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Another card, hidden behind the one above. A card from Catherine Bennington, a woman I shared a workspace with at UBC in the basement of the David Lam building when I worked at UBC Multimedia Studies between 1995 and 1999 and she worked for Teaching and Academic Growth. She still works there. We’re Facebook friends and I know she would probably be amazed that I still have this card. But it was perfection and she captured what really matters to me in this simple handmade card. Thank you Catherine.catherinecardThere’s also a photo of the house I grew up in on Hamilton Street at Canada Way across from Moody Park in New Westminster that was ripped down in 1980 to make way for condos after my parents sold and moved to Langley. mavorhouse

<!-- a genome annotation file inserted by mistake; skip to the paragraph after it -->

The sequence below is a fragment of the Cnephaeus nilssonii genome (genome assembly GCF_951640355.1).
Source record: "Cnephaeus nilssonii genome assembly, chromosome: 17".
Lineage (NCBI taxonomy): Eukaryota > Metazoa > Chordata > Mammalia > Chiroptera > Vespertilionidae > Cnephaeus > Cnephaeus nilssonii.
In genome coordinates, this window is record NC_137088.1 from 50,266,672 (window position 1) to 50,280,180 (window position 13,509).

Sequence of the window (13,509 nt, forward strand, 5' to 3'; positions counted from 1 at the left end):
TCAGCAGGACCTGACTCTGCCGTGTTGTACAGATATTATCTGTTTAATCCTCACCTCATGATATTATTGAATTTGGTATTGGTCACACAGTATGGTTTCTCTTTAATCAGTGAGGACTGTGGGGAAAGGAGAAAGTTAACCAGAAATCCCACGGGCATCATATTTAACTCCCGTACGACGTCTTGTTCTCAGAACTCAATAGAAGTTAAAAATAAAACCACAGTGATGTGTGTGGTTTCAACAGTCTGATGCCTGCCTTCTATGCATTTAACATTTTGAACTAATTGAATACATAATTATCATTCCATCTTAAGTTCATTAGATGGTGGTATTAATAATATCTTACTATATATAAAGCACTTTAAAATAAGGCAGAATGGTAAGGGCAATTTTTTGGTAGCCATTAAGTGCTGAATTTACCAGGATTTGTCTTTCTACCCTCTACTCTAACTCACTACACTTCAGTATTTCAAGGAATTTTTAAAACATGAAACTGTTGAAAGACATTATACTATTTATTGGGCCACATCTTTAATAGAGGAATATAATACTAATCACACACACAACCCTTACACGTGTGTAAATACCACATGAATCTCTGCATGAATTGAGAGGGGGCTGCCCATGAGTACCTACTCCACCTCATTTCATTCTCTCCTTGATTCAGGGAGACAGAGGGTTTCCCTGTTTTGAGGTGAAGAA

A photo taken by me inside the old barn at Burgoyne Bay.  I love the colours of the wood and the beautiful vines across the window. I used to go there on my own with my camera and the enjoyment I got from that old run down place is impossible to describe or perhaps even understand. The sound of the starlings. The aroma of the grass in summer. Those moments are embedded inside of me and this photo helps to remind me of how special my time on Salt Spring was; how much contentment. It almost makes me cry now thinking of it.DSC_0746

I could go on but this is already way too long. Suffice it to say that our things are special to us. And this tiny space, my desk, so easily dismantled, is also a reminder of how little is truly required to feel at home when the richness of life inside of us is equal to that all around in the world.

Maybe you’d like to tell me about your writing space. Or show me.